This dilemma, exacerbated by the non-pig animals’ middling literacy, resurfaces every chapter. Gradually, the old commandments dissolve, and self-serving Stalinist claptrap takes their place. “No animal shall drink alcohol” becomes “No animal shall drink alcohol to excess,” to provide a loophole for Napoleon’s whiskey-drenched bacchanals. At one meeting, Squealer claims that “production of every class of foodstuff had increased by two hundred per cent, three hundred per cent, or five hundred per cent.” Still, “there were days when [the animals] felt that they would sooner have had less figures and more food.” By novella’s end, the animals are worn out. They have weathered so much misdirection and manipulation that they are less confident than ever about what they believe, about the principles they once held dear. So this is freedom?, they seem to ask. So this is equality?
Americans, too, face burnout and a crisis of ideals. Immigration and nativism, Horatio Alger and Invisible Men—the road has always been paved with inconsistencies. And the potholes are getting bigger. Now the White House has new Squealers and a new Napoleon who, 18 months in, have settled into their roles, and the regular myths aren’t working. It is hard for an opposition party to trot out bedrock principles like equality if they seem increasingly to exist only in the abstract.
Immigration and nativism, Horatio Alger and Invisible Men—the road has always been paved with inconsistencies. And the potholes are getting bigger.
When ideals are co-opted, flattened and rendered unrecognizable, they wilt, and so do we. Trumpism relies on cherry-picking and myth-making and lying, as it rejiggers information and allusions—“Gone with the Wind” and scare tactics and the relationship between Ronald Reagan and Margaret Thatcher—to confect a Dutch-apple-pie mythos that tells the story it wants to tell.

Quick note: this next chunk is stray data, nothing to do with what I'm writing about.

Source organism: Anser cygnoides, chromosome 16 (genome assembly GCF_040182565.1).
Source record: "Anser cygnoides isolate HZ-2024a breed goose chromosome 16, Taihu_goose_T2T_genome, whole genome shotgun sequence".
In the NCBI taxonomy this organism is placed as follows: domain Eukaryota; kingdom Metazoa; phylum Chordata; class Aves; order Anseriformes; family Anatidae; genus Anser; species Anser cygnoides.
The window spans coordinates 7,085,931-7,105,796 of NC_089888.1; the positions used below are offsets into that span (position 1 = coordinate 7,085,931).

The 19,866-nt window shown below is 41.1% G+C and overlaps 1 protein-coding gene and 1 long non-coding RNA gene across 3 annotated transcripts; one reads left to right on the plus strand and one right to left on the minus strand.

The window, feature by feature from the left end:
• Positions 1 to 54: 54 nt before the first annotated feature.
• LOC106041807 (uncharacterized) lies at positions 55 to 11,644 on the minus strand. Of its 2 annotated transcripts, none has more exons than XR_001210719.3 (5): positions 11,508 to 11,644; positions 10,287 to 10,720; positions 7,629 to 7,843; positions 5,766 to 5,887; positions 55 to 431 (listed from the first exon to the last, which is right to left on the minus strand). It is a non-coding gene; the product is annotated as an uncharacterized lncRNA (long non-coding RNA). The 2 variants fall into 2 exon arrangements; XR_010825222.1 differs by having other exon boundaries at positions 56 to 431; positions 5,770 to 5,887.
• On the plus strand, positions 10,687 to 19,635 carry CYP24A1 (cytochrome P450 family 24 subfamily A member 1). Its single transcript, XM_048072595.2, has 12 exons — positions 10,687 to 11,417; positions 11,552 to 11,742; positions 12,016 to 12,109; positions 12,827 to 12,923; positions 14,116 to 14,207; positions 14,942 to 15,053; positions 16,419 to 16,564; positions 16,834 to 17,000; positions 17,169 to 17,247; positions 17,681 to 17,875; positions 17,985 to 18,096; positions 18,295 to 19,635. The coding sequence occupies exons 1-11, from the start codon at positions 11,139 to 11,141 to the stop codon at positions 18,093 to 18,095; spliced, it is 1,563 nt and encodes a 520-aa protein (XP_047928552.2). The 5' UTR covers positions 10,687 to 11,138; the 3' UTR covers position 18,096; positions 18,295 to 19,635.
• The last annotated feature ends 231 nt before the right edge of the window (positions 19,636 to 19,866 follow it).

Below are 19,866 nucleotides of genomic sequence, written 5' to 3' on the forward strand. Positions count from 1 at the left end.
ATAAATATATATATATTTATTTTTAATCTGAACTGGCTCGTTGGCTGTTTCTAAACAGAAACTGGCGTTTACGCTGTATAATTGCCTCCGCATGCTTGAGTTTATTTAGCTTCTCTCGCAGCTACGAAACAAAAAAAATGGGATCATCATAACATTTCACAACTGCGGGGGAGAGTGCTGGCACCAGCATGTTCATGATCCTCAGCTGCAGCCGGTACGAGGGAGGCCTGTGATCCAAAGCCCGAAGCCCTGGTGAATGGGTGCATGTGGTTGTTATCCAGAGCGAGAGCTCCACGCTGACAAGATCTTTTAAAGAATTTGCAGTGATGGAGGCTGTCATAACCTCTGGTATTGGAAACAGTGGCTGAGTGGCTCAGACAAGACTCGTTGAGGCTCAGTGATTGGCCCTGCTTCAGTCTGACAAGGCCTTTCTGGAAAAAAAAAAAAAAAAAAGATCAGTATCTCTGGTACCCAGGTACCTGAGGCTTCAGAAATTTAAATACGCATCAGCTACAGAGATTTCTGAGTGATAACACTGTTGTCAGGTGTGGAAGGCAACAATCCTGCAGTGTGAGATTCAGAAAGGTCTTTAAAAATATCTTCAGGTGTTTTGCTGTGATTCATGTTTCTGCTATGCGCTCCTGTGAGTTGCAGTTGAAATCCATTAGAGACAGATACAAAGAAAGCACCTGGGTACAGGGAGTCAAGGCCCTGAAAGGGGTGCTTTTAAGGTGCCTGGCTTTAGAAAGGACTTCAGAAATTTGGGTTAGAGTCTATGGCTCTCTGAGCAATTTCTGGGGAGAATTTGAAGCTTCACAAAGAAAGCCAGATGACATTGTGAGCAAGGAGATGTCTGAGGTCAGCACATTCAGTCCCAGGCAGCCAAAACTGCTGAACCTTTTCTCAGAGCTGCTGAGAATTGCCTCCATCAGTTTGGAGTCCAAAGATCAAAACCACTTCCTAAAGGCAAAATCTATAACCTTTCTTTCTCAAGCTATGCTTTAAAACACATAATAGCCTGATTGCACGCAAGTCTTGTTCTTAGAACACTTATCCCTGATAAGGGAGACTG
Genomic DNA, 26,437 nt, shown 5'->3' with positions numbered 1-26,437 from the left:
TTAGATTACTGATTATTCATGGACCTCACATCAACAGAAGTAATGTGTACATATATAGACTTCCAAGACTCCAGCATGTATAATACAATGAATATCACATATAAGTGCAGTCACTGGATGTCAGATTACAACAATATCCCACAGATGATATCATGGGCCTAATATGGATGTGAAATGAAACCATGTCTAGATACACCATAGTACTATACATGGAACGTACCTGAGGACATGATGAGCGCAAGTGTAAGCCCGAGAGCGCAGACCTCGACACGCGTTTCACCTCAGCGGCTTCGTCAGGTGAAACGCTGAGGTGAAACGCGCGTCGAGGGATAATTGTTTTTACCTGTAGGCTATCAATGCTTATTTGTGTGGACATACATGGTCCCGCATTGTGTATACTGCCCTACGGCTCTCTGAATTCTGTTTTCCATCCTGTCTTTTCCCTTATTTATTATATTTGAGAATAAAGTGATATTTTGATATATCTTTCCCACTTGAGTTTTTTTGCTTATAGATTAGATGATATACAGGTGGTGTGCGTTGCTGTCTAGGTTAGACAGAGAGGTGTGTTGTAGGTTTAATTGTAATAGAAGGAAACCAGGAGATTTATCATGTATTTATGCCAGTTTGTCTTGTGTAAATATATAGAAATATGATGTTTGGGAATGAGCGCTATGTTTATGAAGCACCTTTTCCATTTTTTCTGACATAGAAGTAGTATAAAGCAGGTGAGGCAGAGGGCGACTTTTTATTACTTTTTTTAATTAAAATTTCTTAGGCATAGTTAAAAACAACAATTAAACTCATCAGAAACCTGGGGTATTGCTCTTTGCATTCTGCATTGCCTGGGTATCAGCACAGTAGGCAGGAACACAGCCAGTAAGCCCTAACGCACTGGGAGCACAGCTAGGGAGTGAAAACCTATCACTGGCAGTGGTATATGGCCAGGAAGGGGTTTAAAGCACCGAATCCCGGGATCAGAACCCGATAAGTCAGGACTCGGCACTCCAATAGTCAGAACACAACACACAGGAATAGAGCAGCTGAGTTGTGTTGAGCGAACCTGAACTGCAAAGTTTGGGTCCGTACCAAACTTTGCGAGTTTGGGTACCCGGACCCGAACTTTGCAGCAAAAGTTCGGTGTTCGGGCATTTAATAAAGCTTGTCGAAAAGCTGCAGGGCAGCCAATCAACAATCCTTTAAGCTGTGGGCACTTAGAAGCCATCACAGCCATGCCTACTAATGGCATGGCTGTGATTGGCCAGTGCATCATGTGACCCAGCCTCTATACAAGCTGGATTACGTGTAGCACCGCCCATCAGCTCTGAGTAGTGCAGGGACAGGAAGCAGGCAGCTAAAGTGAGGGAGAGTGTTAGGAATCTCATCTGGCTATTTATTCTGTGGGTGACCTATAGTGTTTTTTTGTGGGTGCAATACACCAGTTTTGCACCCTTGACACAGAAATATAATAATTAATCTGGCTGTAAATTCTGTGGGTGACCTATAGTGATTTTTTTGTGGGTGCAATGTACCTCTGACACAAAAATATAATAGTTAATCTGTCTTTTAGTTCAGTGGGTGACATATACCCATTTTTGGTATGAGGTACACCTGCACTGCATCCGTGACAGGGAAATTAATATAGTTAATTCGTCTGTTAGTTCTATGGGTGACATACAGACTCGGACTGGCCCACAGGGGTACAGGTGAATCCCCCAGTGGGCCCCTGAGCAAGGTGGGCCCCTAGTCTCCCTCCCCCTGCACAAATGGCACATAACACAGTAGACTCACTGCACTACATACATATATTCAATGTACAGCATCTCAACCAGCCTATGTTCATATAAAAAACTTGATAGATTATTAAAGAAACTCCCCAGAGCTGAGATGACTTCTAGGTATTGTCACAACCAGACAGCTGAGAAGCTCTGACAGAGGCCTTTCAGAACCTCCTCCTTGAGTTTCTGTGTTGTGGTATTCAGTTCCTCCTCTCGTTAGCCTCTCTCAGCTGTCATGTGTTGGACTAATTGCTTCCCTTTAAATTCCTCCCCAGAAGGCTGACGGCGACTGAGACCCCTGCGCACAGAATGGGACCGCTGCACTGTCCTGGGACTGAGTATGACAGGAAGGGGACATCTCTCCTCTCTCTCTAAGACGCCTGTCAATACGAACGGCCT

But such airbrushing didn’t begin with President Trump (though his mendacity is uniquely egregious). How many times has it been declared in a reassuring baritone that America is a land of opportunity, despite mountains of evidence to the contrary? How many times have cogs in our political machine remade values into velvety platitudes devoid of conviction? How often have politicians spun fables about representative democracy while working most readily to serve the moneyed and pedigreed? At their most bald-faced, legislators sided with banks over homeowners in the crash of 2008, then spent nearly a decade giving speeches chock full of “recovery” and “hope.”
As the midterm elections and 2020 campaign near, the thirst for an actual truth teller is real—not a court jester who talks a big game and not a revisionist putting lipstick on a pig but someone who really gives a damn.
Because in America, as things stand, we are all equal, but some of us are more equal than others.